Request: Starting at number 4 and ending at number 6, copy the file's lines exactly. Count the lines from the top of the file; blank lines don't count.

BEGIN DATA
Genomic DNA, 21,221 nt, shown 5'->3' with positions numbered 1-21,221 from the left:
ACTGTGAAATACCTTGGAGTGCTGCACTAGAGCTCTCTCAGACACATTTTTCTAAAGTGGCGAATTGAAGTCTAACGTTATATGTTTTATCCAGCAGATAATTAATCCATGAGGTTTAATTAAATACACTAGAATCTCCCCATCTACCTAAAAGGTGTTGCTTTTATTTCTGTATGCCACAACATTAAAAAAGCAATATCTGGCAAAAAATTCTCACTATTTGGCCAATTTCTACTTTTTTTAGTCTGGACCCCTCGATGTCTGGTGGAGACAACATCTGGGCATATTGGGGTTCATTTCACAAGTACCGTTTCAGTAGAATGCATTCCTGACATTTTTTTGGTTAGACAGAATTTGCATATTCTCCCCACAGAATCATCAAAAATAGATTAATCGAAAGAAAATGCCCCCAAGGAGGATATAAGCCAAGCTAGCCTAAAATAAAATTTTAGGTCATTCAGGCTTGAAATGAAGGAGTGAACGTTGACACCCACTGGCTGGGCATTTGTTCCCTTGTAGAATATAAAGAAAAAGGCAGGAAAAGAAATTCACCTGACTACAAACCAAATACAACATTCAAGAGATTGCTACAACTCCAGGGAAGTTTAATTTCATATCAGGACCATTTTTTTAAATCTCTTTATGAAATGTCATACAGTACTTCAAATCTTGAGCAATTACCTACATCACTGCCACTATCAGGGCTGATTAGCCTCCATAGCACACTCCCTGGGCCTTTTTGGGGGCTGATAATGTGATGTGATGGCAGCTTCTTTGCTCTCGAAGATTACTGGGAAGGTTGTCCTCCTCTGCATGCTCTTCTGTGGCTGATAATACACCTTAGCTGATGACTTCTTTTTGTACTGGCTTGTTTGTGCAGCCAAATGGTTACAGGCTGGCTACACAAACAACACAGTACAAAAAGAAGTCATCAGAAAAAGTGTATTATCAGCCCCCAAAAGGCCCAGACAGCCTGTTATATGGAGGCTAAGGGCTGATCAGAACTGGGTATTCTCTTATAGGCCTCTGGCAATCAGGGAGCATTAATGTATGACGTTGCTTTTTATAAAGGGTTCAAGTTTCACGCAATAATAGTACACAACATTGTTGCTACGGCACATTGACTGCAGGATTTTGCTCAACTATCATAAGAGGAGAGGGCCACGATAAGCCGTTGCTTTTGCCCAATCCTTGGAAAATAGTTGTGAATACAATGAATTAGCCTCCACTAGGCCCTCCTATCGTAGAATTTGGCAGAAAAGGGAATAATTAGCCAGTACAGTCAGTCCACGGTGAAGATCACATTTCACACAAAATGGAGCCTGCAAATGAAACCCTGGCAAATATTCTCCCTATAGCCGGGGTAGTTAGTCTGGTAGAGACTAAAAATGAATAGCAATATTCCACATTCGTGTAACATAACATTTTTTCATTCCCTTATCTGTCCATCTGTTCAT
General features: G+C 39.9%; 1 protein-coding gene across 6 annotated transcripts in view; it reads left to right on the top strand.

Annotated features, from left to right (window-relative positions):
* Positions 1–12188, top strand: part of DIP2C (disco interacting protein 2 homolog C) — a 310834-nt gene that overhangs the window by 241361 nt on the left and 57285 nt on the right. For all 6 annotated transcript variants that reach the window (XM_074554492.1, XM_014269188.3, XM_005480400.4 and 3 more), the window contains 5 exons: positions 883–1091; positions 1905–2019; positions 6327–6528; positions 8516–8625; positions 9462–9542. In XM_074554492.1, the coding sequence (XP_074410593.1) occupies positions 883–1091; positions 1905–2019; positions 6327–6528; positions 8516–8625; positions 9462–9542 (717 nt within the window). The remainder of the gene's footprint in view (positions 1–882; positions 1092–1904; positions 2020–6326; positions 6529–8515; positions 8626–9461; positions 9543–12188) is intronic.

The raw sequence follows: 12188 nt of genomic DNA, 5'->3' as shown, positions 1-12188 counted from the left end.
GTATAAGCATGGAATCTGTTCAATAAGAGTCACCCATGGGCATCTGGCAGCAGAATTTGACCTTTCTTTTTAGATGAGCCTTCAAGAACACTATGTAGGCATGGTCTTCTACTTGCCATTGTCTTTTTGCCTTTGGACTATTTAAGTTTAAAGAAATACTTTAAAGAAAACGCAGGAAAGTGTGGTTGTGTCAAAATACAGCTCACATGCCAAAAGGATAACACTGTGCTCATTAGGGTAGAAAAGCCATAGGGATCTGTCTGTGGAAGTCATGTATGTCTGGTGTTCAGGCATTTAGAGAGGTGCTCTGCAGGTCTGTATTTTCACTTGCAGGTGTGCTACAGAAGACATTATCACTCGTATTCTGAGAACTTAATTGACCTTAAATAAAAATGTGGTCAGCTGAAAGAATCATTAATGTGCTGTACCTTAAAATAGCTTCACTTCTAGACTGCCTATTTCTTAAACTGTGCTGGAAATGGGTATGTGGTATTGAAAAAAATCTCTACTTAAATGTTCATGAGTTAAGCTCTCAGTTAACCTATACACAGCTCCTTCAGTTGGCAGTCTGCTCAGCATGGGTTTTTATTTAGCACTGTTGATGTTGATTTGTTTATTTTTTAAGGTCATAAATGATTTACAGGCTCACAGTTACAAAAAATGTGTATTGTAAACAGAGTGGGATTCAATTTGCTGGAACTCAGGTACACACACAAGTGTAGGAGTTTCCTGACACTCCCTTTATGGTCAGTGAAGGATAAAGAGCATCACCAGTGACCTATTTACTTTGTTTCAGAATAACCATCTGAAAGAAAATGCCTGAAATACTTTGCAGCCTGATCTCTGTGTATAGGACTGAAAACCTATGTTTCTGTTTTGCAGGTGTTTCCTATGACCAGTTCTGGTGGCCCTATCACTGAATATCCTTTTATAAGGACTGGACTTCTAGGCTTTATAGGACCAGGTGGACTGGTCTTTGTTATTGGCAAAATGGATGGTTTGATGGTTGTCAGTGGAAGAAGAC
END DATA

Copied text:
Annotated features, from left to right (window-relative positions):
* Positions 1–12188, top strand: part of DIP2C (disco interacting protein 2 homolog C) — a 310834-nt gene that overhangs the window by 241361 nt on the left and 57285 nt on the right. For all 6 annotated transcript variants that reach the window (XM_074554492.1, XM_014269188.3, XM_005480400.4 and 3 more), the window contains 5 exons: positions 883–1091; positions 1905–2019; positions 6327–6528; positions 8516–8625; positions 9462–9542. In XM_074554492.1, the coding sequence (XP_074410593.1) occupies positions 883–1091; positions 1905–2019; positions 6327–6528; positions 8516–8625; positions 9462–9542 (717 nt within the window). The remainder of the gene's footprint in view (positions 1–882; positions 1092–1904; positions 2020–6326; positions 6529–8515; positions 8626–9461; positions 9543–12188) is intronic.

The raw sequence follows: 12188 nt of genomic DNA, 5'->3' as shown, positions 1-12188 counted from the left end.